Two years ago, MIT economist Pierre Azoulay started a lively discussion when a working paper he co-authored, “Age and High-Growth Entrepreneurship,” revealed a surprising fact about startup founders: Among firms in the top 1/10 of the top 1 percent, in terms of growth, the average founder’s age is 45. That’s contrary to the popular image of valuable startups being the sole domain of twentysomething founders, such as Mark Zuckerberg of Facebook.
The paper, written with Benjamin Jones of Northwestern University, J. Daniel Kim of the University of Pennsylvania, and Javier Miranda of the U.S. Bureau of the Census, has now been officially published, in the journal American Economics Review: Insights. MIT News spoke to Azoulay, the International Programs Professor of Management at the MIT Sloan School of Management, about the finding and the discussion it has generated.
Q: What has been the response of people to the study?
A: We’re documenting a fact, and that fact either accords with people’s intuitions, or it doesn’t. Some people are genuinely surprised because they’ve lived in the current zeitgeist, and then once they start thinking about it, they say, “Ah, it makes sense.” And then there are people who say, “Oh, I knew it all along!” But Silicon Valley venture capitalists have studiously avoided engaging with what we’ve done. And I don’t know why.
I think one line of [venture capitalist] skepticism is to say, “Well, you may well be right, but you’re studying the one-in-a-thousand firm, and we’re [investing in] the one-in-a-million firm.” Which is sort of like restating that Apple, Microsoft, and Google were founded by young people.
Yes, we already knew it is possible for very large, successful firms to be founded by very young people. The question is: Is it likely?
Q: As you continue to think about this subject, is it possible to say what accounts for the success of relatively older entrepreneurs? Experience, intellectual capital, greater business connections — what matters?
A: All of those things are not mutually exclusive, and they’re all likely to play a role. They just need to be studied separately, if you will. We have to remain agnostic. But there is one key point in my view. Forget experience: How about just knowledge? I like to say there is no such thing as a 25-year-old biotech entrepreneur. That person just doesn’t exist, because you need a PhD and three postdocs [to gain high-level knowledge]. There are lots of fields where if you want to make a contribution, you have to bring yourself to the frontier of knowledge in a domain, and that takes time. And that’s not going to be the realm of the 22-year-old.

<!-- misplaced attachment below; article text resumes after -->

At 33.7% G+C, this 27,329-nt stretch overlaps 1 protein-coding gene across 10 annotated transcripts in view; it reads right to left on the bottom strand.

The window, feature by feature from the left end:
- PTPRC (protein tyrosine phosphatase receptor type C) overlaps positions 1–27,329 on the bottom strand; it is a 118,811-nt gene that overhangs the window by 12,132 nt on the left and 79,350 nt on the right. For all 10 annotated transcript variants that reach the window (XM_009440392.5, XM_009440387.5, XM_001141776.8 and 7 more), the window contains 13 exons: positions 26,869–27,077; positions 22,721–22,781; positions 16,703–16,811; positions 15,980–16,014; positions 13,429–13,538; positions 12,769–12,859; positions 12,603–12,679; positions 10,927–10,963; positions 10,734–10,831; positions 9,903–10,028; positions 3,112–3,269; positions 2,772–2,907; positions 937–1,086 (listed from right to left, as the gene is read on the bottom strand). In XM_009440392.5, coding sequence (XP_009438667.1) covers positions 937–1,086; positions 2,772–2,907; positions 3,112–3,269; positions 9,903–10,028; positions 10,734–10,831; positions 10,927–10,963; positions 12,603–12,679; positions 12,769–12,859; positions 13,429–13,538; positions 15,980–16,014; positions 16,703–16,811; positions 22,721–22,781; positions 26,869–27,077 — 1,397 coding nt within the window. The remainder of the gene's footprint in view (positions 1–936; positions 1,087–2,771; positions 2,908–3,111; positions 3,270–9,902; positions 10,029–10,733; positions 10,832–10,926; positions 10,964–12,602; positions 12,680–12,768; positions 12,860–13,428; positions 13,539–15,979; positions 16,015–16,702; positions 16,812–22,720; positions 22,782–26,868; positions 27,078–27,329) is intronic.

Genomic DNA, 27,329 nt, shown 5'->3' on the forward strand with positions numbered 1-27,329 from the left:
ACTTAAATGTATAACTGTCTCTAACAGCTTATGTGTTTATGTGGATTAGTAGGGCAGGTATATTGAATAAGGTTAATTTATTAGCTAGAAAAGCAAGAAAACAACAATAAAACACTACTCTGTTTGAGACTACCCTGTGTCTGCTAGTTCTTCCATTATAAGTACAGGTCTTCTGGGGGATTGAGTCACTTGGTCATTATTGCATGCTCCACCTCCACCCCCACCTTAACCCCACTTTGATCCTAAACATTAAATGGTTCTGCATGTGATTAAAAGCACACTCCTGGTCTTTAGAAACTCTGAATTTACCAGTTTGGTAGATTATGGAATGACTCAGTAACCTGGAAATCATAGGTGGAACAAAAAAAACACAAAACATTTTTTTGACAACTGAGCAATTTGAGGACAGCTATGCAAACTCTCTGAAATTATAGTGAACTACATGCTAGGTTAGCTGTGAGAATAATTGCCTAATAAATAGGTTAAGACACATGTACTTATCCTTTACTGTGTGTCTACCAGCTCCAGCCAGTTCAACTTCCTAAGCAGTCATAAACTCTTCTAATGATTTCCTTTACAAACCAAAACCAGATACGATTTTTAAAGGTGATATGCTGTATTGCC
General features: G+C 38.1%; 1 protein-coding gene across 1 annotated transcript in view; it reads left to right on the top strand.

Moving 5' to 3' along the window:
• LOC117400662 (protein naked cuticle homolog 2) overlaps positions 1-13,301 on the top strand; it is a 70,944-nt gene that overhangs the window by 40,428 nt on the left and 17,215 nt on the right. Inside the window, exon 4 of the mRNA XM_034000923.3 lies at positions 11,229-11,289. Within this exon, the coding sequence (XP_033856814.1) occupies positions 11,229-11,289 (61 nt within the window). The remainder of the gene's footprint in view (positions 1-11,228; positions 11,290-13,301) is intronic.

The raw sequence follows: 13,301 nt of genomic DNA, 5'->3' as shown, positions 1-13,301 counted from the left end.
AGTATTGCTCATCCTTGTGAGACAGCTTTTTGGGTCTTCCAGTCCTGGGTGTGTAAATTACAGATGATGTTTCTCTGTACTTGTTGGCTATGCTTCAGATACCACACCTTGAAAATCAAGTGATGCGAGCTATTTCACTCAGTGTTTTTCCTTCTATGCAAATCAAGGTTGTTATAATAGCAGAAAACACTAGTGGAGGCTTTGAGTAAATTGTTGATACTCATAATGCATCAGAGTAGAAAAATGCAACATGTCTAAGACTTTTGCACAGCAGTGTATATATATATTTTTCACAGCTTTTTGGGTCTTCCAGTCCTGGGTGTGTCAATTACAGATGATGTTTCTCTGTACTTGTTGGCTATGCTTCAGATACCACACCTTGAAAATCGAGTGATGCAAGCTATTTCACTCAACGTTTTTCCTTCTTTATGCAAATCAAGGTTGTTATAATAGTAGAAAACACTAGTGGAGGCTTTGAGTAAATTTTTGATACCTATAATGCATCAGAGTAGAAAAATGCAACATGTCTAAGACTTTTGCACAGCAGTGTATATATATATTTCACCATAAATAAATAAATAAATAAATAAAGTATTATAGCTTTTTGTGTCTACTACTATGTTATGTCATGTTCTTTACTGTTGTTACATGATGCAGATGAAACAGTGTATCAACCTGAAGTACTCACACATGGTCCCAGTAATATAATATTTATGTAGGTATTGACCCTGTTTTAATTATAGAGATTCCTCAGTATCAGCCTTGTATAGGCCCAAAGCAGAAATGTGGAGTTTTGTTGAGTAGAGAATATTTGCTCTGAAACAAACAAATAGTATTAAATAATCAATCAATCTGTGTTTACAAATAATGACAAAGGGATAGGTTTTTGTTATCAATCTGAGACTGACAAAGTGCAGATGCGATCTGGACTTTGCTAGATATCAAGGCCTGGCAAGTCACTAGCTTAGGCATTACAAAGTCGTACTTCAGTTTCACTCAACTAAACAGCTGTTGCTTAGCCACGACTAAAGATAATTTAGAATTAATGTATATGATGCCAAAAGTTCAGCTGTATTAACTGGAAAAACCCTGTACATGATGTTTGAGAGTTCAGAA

Beyond the big platform IT companies, if you’re thinking about the broader swath of entrepreneurship across a multiplicity of sectors, then you have to acknowledge this point. In some sense, if you recognize the diversity of startups, the [founder’s] age number is going to be higher than if you’re only focused on super-high-value Silicon Valley internet companies. So we need a basic attitude adjustment.
Q. Even as people mythologize the young startup founder, there is also a tech-sector ethos that heralds serial entrepreneurship and tolerates failure, because you’re taking risks and learning by doing. Isn’t that one Silicon Valley notion that might correspond to what you discovered?
A: Yes, one thing that could explain our results is entrepreneurship being an activity you can learn to do better over time. That’s certainly something we’ve heard. We can’t pin it down, but if I had to think of the most likely stories, that’s certainly one. Even within a particular sector that demands a certain amount of intellectual capital, holding that constant, even within biotech or clean energy, you might think there is something about learning by founding, which is going to lead to a correlation between success and a higher age for founders.